I agree with you on the whole. It's a very confused story and the actors perform as stage actors from a play.
    The cast and the film-making is better than the static intrigue.
    It's a treat for a photographer and a cinematographer.
    Some composition shots foreshadow Bergman's Persona.

    ***
     
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  12. Nelson Au

    Nelson Au Executive Producer

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    Hey guys, I’m continuing to catch up with the first season episodes. Last night I viewed The Mutant. It’s the first time I’ve watched it fully and understood the plot. That’s interesting to know that the cave is the Bronson Canyon cave so popular in so many films and TV shows.

    Warren Oates was a stand out in his decent into lunacy from the effects of the rain. I read the reviews on Craig’s blog and the other blog.\, We Are Controlling Transmission. I agree it wasn’t the best episode. It had a good premise, but lacking in execution. I didn’t think of it at first, but it does bear resemblance to Its A Good Life. Reese’s demise at the end in compete darkness made sense to me, while visually, if you didn’t pay attention to the episode, you’d not realize his fear of the darkness.

    I haven’t seen the DVD version of this episode in ages, but I image the clarity of the image there also revealed the obvious bald caps edges on Warren Oates. The clarity and film grain in this episode was really outstanding. I liked the minimal design of the houses and the skylight roof that lights the inside. The bare-ness of the sets makes sense as a colony who’ve just set-up on that planet and are starting out. So the story wasn’t that strongly delivered, but the visuals were all really strong. If they were able to make the eyes blink and turn, that would have added to the creepiness if it.
     
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  13. Message #993 of 1009 Nov 11, 2018
    Last edited: Nov 11, 2018
    Sadsack

    Sadsack Stunt Coordinator

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    So you want to hire wunderkind Scott Marlowe for some ersatz acting...
    [​IMG]
    [​IMG]
     
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  14. Sadsack

    Sadsack Stunt Coordinator

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    I didn't notice it, but Schow did. Click on the commentary at moment and you'll get an earful.
     
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  15. Doug Wallen

    Doug Wallen Producer
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    Received shipping notice from Deep Discount! Looking forward to viewing this along with those amazing extras!!!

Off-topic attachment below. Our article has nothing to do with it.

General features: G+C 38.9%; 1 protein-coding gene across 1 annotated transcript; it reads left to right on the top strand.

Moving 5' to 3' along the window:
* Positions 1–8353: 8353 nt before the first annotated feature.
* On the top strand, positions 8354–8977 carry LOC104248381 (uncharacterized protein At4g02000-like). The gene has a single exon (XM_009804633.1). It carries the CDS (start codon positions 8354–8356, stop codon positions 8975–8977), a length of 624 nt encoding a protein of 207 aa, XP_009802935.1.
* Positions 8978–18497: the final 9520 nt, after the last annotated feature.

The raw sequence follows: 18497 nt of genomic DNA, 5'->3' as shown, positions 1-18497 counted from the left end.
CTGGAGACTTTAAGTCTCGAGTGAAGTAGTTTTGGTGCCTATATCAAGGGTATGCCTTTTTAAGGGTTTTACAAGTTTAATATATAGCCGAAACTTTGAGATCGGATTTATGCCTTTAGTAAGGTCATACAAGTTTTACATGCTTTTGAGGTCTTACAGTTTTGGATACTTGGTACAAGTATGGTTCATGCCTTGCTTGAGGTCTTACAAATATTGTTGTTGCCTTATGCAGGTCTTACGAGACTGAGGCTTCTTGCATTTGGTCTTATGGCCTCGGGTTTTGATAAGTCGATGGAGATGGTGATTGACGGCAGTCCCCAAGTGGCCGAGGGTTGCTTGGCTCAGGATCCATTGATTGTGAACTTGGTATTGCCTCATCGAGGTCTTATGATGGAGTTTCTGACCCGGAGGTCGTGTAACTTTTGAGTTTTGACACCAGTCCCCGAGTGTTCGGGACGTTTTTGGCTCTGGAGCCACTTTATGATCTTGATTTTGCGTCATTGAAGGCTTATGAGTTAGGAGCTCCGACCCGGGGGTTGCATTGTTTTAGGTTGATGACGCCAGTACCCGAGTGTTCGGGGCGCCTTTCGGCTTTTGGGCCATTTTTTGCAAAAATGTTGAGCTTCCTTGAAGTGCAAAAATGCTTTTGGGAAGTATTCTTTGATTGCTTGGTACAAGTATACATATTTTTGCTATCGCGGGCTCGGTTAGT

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  16. Doug Wallen

    Doug Wallen Producer
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    Duplicate post, Sorry!
     
  17. JohnHopper

    JohnHopper Supporting Actor

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    I also got a shipping notice but from Amazon.
     
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  18. B-ROLL

    B-ROLL Screenwriter

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    +1
     
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  19. Nelson Au

    Nelson Au Executive Producer

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    Hey guys-

    I watched The Guests last night. I had trouble from being a bit sleepy, I fell asleep partly into it, but woke up and rewound. :). I’d never seen this episode before! I’d seen images of the giant brain, but never knew the plot.

    I’m not sure what to think of it. It reminded me a lot of Don’t Open Till Doomsday. The music heard in the beginning that lures the hero to the house sounded new to me and I’m not sure I’ve heard it before on the Outer Limits. It was kind of cool. Visually, it looked cool, in terms of the lighting and shadows. Plus the bits of star bursts filter effects on highlights on the actors eyes. Reminded me of Hall’s lighting.

    I instantly recognized the costume of the Chromoite. I thought it was used effectively here. Conceptually, I get what the story was trying to do. I might have to watch it again to see if I like it more. These kinds of episodes feel so conceptual to me. It did have a dream like quality. Not straight forward and doesn’t quite have a feeling of maybe being possible.

    Now I’m glad to see Fun and Games next.
     
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  20. Nelson Au

    Nelson Au Executive Producer

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    I’m now debating how to order the second season, should I go with Amazon again and risk the package arriving dented up like the first season. Or order through Kino Lorber? What do you guys think?

    Speaking of the second season, I wanted to bounce off you guys something I’ve been pondering a lot lately. I know Dominc Frontiere is consider the creator of the iconic music for the series. Many of my favorite episodes are also from the second season. So I often hear in my head music from second season episodes and to me, it’s as iconic as Frontiere’s. The music from Demon with a Glass Hand is pretty strong in my mind and while different, seem to make me think it’s Frontiere. I think of this episode the most likely. Same with The Invisible Enemy.

    Well, now I’ll see if I can decide which way to order the second season. :)